Part 3:  If you graduated and worked for a while and are returning to grad school, indicate what you’ve been doing while working: company, work/design team, responsibilities, what you learned.  You can also indicate here how this helped you focus your intent to do graduate studies.

Part 4:  Here you indicate what you want to study in graduate school in greater detail.  This is a greater elaboration of your opening paragraph.

  1. Indicate area of interest, then state questions you might have which are associated with the topic, i.e., what you might be interested in studying or researching.  You should have an area of emphasis selected before you write the statement.  If you have no idea, talk to a professor about possible areas of interest or current questions in the field.
  2. Look on the web for information about the professors and their research.  Are there professors whose interests match yours?  If so, indicate this, as it shows that you have done your homework and are highly motivated.  (Be sincere, however; don’t make up something bogus just to impress people.)  Ideally you have read some of the professors’ work and have been in contact with them prior to making application and can make reference to that exchange.  Having a faculty member pulling for you from the inside is a winning strategy.
  3. Talk about what draws you to this particular program.  Show that you are familiar with the unique features, focus, field experiences, or faculty, etc. of this program.
  4. End your statement in a positive and confident manner with a readiness for the challenges of graduate study.



How to Write a Personal Statement

by Dal Liddle, Augsburg University English Department

Personal Statements for Graduate School (Humanities) Everything that follows is an elaboration of this one main issue: graduate school is specific career training and apprenticeship for the the profession of academic teaching and scholarship. If you are the sort of person who should be a professional academic. and can say honestly and clearly how you know that your essay will probably succeed. If you aren’t your essay will probably reveal that-saving you and your readers much wasted time and needless sorrow. either way, everybody wins.

1. Although the application process seems cold and impersonal, the human readers who pick up your essay and read it will probably feel hopeful, not hostile, as they start to read. Their goal is to build a good graduate class out of the stack of apps before them, and to bring in students who will enrich their own intellectual lives and lives of their classmates. Despite its high-stakes nature, the, the personal statements should be written sincerely and openly, not defensively.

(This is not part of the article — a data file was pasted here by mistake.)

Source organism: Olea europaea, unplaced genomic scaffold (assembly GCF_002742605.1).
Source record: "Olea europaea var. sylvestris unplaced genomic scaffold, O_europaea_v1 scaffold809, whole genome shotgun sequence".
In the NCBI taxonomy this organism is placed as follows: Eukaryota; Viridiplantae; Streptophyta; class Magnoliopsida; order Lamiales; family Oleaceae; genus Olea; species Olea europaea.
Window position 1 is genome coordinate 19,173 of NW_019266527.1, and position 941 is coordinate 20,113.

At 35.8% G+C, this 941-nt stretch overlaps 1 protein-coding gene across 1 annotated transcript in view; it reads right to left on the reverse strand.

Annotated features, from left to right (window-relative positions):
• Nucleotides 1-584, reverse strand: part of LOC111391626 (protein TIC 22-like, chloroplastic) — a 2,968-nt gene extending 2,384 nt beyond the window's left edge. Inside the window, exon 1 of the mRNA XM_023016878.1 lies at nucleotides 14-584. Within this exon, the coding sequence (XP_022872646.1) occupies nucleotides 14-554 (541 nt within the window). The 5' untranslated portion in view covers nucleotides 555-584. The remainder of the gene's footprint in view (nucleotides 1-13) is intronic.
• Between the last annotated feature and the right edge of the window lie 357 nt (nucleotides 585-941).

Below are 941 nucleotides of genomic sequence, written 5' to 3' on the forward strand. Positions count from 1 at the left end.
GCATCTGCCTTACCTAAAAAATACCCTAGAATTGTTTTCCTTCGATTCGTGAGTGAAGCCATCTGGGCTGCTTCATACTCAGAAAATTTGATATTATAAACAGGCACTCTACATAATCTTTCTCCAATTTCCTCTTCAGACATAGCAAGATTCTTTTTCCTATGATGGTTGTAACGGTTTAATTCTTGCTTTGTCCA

2. While a personal statement is written to an admissions committee-a group of future colleagues who ideally will like you and want to meet you-it is not really written for the committee. The committee should never have the sense that you are saying what you think they want to hear. The writing should therefore start with the most specified information that you can nail down about yourself, your reason to believe that your vocation and fitness lie in this area, and your choice of this particular school.

3. The personal statement should show the reader/committee four things that are unique to you. These are your individual:

  • Qualifications (of intellect, will, and intestinal fortitude)
  • Commitment (motivation and sense of vocation-this is really what you want to do)
  • Personality and Backstory (those part relevant to this choice of career)
  • Comprehension (of what grad school is and does; what the life and duties of a grad student are; what this particular school-teachers, library-offers you.)

The statements need not do any of these four things exhaustively-it can suggest some while developing others. It need not separate them in the arbitrary way I have, or invoke them in my arbitrary order. But none of them can e obviously missing of inadequate.

4. Despite their optimism, grad admissions readers know very well what can (and very often does) go wrong in grad school, and the following questions will be inescapably present to them. Every essay implicitly offers an answer too them, for better or worse:

“Should this person be in grad school at all (or has he/she perhaps been placed on this earth for some other good and noble purpose)?”

“Has this person chosen the right grad school for the right reasons? Do we have what he she wants-not just reputation, but resources? A bad fit to our program will drop out,transfer,or be miserable and spread misery.”

“Will this person be an asset to our program-will he/she add diversity, collegiality, and intelligent ideas to our classes? Will he/she finish course work on time, write a good dissertation, get a good job, and ass to our reputation in the profession and among our peer colleges?”

“Will this person be interesting and enjoyable to work with and even mentor?”

5. Finally, every admissions reader watches for  “red flags” that signal an unqualified candidate, such as:

  • Lack of basic necessary skill to succeed in the field (to write coherently, to do research)
  • Lack of sophistication in the specialty field
  • Mainly negative rather than positive motives for choosing grad school (e.g., wanting to escape the “real world” or an unpleasant job, wanting to stay in college)
  • Emotional instability and/or security

How to Write a Winning Personal Statement for Graduate and Professional School 

by Richard J. Stelzer

Stelzer offers concise yet informative suggestions for crafting a statement.  At the back of the book is a survey that should help you get started writing.  The thin book includes suggestions on what to include and what not to include, sample personal statements and advice from people who serve on graduate admissions committees across the country, offering a rare look inside the process.

Graduate Admissions Essays:  Write Your Way Into the Graduate School of Your Choice

by Donald Asher

Donald Asher is a well known figure in the world of graduate school admission. His writing is clear, concrete and often humorous.  He walks the reader through the prewriting, writing, rewriting and editing processes.  The book includes 50 sample essays.

Visit the URGO Office to peruse these books and read sample personal statements written by Augsburg students.